September 09, 2004
The Symbolic Species by Terrence W. Deacon
This book might look like a popular science book describing all the wonderful research into neurolinguistics and what it has discovered about language acquisition. Unfortunately, the neuroscience described in this book, while fascinating, has little to do with language (apart from the parts mentioned later in this review). And the speculations about language acquisition in children and the evolution of language in the human species are poorly informed about linguistics.
Terrence Deacon only cites Chomsky's philosophy of language works and Pinker's popular book on the subject -- no mention anywhere of Principles and Parameters and any of the work on learning theory for natural language. As a result, at one point he equates Universal Grammar with `deep structure' which to anyone who has taken an introduction to linguistics course will make it clear what insights Deacon has about linguistics. This is not to say that he does not make some compelling points about the evolution of language: just that this book will not herald the revolution in thinking that Deacon clearly hopes it will accomplish. Particularly since Deacon's evolutionary `just-so stories' are also less than compelling.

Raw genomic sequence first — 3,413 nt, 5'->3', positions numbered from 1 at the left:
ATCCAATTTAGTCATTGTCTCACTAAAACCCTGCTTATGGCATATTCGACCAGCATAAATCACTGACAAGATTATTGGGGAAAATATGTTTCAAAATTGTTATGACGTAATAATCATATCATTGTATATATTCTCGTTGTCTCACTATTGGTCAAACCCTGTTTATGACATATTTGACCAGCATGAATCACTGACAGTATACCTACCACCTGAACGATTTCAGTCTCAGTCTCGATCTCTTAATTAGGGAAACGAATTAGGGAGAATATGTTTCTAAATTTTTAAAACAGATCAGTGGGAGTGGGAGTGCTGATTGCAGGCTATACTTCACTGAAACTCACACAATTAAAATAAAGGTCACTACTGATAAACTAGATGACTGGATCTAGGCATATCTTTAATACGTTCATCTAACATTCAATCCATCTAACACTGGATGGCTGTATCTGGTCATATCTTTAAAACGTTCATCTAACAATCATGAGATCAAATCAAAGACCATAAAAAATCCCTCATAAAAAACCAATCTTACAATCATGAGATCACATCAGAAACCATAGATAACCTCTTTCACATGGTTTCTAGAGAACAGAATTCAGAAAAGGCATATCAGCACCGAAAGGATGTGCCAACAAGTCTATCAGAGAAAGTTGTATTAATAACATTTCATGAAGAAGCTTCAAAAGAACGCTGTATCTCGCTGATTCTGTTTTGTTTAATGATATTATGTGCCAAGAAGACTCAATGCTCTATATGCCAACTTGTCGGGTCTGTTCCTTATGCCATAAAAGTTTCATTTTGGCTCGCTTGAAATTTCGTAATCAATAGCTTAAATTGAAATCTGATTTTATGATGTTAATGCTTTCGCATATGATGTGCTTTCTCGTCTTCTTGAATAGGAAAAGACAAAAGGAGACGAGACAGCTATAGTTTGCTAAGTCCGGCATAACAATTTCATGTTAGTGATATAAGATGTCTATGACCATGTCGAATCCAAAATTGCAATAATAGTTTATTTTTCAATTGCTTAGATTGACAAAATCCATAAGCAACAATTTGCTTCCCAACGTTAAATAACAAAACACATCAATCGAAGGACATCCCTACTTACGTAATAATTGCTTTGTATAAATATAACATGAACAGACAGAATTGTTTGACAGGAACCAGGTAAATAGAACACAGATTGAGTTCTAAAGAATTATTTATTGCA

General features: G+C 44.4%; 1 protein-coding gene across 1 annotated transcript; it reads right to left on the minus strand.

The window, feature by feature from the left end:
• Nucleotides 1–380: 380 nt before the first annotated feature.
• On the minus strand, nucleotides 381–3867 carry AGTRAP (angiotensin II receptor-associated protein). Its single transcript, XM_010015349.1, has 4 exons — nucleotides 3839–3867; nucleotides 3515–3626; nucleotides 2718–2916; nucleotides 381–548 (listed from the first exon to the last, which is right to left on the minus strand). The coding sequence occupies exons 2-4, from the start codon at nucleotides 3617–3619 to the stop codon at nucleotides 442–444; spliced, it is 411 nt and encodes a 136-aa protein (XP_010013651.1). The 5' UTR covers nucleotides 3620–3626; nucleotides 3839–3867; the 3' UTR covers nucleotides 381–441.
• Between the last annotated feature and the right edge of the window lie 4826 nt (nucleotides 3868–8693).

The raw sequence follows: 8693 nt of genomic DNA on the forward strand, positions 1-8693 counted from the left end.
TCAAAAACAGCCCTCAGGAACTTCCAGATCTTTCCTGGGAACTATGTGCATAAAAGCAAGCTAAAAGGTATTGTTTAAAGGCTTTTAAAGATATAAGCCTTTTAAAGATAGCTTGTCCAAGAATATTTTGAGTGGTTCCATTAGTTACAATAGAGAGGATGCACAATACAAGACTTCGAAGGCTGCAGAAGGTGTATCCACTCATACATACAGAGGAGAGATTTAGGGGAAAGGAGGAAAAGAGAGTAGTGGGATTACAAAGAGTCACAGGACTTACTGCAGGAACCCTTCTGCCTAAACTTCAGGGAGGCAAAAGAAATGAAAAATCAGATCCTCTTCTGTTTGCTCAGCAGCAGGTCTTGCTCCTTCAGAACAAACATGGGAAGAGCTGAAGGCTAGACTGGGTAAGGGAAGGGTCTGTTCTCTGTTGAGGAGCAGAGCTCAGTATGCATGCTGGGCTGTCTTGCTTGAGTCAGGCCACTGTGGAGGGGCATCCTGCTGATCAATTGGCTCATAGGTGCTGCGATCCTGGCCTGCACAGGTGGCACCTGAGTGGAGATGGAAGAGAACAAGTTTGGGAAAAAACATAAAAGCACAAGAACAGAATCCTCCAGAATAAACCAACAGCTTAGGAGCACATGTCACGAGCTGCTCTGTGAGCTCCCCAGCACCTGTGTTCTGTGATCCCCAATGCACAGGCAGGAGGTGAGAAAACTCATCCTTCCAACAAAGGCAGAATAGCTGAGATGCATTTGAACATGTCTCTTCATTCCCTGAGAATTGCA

The most interesting part of the book lies in Part Two: `Brain' which concentrates on the neuroscience of human and other species. The descriptions of the localization of language in the human brain and the motor control of vocalization are the most lucid passages in the book. After talking to some people who are more informed in this area, I also realized that the studies presented here about unconscious control that humans have over relaxation reaches and other aspects of planning in behaviour are quite important for the notion of composition in language syntax and semantics. Unfortunately, these links are barely touched upon and are not described in the detail that they deserve. Deacons spends most of his time instead talking about his co-evolution theory of language complexity in humans.
The co-evolution theory is fleshed out only in a fraction of this book and has many apparent problems which are left unresolved at the end of the book. However, Deacon presents some interesting examples of animal vocalization: Hoover the talking seal and language acquisition, without human intervention, by apes: the case of Kanzi. It is important to note that all the animal vocalization cases have been subject to some great skepticism in the psycholinguistics and linguistics literature. Deacons makes it clear that while humans share many communicative aspects with other primates and perhaps even seals, there is a clear jump in complexity in human language. Also interesting is the discussion on the communicative laughter in humans and other primates. It is a pity that the interesting parts alone were not strained out of this tome to make a shorter and more interesting book.
%T The Symbolic Species %T :the co-evolution of language and the brain %A Terrence W. Deacon %I W. W. Norton & Company %D 1997 %G ISBN: 0393038386 (hc) %P 527 %K science, neuroscience, linguistics
Review written: 2000/06/05Posted by anoop at September 9, 2004 08:04 AM